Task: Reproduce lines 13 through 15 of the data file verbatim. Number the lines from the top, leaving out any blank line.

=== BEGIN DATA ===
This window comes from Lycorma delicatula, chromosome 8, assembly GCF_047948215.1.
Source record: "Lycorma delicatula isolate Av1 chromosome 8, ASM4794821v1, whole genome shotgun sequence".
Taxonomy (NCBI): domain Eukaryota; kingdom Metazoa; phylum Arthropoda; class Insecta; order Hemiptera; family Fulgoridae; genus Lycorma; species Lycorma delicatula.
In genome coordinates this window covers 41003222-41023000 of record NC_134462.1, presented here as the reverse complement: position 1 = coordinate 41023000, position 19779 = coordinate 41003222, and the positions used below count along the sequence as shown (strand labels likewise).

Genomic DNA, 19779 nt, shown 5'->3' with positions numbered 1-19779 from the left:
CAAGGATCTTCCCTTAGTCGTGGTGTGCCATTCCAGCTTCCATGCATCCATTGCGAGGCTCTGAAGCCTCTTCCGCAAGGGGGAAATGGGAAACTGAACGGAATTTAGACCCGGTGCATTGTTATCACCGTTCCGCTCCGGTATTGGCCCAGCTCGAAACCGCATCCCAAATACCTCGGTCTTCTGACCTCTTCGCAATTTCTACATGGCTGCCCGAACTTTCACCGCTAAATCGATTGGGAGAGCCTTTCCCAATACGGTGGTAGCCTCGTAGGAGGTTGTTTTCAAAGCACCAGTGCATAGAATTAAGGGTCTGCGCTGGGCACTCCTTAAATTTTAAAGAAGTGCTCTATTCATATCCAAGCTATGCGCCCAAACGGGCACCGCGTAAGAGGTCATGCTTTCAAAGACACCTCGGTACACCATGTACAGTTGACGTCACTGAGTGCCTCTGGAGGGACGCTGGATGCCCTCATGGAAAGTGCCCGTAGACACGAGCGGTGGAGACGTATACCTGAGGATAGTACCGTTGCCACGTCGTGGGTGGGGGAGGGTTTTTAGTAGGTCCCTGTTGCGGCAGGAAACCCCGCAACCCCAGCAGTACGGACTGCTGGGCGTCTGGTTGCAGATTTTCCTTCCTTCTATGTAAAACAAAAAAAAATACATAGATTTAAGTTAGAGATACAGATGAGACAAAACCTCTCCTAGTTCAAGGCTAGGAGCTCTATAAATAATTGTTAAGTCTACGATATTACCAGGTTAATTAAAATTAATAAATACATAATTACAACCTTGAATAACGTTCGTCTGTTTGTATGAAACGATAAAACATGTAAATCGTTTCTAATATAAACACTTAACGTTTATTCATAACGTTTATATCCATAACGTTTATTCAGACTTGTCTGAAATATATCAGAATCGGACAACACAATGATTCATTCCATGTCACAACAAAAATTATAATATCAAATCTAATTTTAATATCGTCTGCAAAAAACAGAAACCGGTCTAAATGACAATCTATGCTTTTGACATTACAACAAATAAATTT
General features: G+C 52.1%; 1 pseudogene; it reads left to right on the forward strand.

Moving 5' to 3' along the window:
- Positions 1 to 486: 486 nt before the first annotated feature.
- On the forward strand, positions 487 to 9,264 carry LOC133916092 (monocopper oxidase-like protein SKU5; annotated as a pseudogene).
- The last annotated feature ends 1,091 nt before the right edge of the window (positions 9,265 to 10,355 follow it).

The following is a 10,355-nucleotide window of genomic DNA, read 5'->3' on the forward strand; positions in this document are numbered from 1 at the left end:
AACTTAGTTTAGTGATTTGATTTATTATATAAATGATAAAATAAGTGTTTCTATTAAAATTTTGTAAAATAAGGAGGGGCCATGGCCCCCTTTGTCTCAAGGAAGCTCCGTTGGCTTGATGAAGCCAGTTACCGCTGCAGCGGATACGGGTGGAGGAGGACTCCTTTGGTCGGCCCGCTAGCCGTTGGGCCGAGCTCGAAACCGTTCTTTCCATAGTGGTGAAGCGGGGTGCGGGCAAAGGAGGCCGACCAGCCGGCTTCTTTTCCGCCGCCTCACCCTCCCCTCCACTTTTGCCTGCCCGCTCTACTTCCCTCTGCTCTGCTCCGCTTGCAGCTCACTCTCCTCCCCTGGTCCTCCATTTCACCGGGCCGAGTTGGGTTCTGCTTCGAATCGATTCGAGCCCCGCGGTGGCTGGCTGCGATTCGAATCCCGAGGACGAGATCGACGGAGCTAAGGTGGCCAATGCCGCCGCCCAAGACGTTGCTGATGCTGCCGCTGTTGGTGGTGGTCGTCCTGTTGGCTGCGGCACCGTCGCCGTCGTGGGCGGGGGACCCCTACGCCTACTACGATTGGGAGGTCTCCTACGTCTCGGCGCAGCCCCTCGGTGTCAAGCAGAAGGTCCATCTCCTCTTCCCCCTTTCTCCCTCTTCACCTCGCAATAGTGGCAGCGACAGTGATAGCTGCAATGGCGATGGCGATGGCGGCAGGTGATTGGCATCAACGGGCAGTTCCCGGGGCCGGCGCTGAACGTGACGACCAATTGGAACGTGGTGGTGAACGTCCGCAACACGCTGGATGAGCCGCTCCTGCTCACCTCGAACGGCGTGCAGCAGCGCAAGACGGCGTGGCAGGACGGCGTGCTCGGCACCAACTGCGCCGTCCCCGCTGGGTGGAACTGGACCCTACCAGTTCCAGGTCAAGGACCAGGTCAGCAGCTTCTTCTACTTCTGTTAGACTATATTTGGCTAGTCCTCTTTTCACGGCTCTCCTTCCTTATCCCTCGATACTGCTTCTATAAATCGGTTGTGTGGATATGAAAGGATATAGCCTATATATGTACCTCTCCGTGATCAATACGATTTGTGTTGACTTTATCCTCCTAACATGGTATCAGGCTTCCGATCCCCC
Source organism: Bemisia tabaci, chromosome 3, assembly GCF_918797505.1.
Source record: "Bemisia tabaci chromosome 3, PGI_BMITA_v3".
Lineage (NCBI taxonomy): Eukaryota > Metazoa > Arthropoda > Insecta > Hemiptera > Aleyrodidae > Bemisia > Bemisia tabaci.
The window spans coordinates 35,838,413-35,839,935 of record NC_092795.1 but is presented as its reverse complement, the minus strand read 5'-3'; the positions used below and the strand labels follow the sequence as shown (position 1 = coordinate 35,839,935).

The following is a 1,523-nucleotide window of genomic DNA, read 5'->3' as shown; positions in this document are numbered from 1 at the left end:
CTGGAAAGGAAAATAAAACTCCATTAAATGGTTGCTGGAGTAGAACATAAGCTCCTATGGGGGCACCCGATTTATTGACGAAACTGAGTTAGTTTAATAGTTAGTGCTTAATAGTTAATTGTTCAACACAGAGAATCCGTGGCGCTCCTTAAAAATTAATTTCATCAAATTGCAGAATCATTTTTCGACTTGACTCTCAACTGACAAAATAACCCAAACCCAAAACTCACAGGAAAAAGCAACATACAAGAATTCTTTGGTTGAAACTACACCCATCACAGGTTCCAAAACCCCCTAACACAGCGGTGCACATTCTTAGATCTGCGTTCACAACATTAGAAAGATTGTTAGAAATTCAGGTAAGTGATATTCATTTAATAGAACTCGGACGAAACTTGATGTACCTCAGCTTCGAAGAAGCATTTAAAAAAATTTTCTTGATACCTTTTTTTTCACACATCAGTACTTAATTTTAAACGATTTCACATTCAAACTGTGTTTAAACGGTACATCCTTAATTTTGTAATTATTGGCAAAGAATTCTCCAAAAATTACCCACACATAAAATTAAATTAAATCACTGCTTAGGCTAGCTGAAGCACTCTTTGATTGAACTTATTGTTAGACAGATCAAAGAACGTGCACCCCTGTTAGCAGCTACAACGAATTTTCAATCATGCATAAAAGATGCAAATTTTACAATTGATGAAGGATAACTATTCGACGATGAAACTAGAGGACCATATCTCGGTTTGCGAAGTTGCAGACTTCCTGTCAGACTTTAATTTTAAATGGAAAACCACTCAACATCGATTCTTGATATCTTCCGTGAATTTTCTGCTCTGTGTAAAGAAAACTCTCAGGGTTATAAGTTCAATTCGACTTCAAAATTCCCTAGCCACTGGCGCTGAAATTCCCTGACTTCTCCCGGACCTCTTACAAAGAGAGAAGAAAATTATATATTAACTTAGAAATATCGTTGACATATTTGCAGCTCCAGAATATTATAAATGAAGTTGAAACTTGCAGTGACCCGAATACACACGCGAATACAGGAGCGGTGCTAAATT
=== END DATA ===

AACTTAGTTTAGTGATTTGATTTATTATATAAATGATAAAATAAGTGTTTCTATTAAAATTTTGTAAAATAAGGAGGGGCCATGGCCCCCTTTGTCTCAAGGAAGCTCCGTTGGCTTGATGAAGCCAGTTACCGCTGCAGCGGATACGGGTGGAGGAGGACTCCTTTGGTCGGCCCGCTAGCCGTTGGGCCGAGCTCGAAACCGTTCTTTCCATAGTGGTGAAGCGGGGTGCGGGCAAAGGAGGCCGACCAGCCGGCTTCTTTTCCGCCGCCTCACCCTCCCCTCCACTTTTGCCTGCCCGCTCTACTTCCCTCTGCTCTGCTCCGCTTGCAGCTCACTCTCCTCCCCTGGTCCTCCATTTCACCGGGCCGAGTTGGGTTCTGCTTCGAATCGATTCGAGCCCCGCGGTGGCTGGCTGCGATTCGAATCCCGAGGACGAGATCGACGGAGCTAAGGTGGCCAATGCCGCCGCCCAAGACGTTGCTGATGCTGCCGCTGTTGGTGGTGGTCGTCCTGTTGGCTGCGGCACCGTCGCCGTCGTGGGCGGGGGACCCCTACGCCTACTACGATTGGGAGGTCTCCTACGTCTCGGCGCAGCCCCTCGGTGTCAAGCAGAAGGTCCATCTCCTCTTCCCCCTTTCTCCCTCTTCACCTCGCAATAGTGGCAGCGACAGTGATAGCTGCAATGGCGATGGCGATGGCGGCAGGTGATTGGCATCAACGGGCAGTTCCCGGGGCCGGCGCTGAACGTGACGACCAATTGGAACGTGGTGGTGAACGTCCGCAACACGCTGGATGAGCCGCTCCTGCTCACCTCGAACGGCGTGCAGCAGCGCAAGACGGCGTGGCAGGACGGCGTGCTCGGCACCAACTGCGCCGTCCCCGCTGGGTGGAACTGGACCCTACCAGTTCCAGGTCAAGGACCAGGTCAGCAGCTTCTTCTACTTCTGTTAGACTATATTTGGCTAGTCCTCTTTTCACGGCTCTCCTTCCTTATCCCTCGATACTGCTTCTATAAATCGGTTGTGTGGATATGAAAGGATATAGCCTATATATGTACCTCTCCGTGATCAATACGATTTGTGTTGACTTTATCCTCCTAACATGGTATCAGGCTTCCGATCCCCC
Source organism: Bemisia tabaci, chromosome 3, assembly GCF_918797505.1.
Source record: "Bemisia tabaci chromosome 3, PGI_BMITA_v3".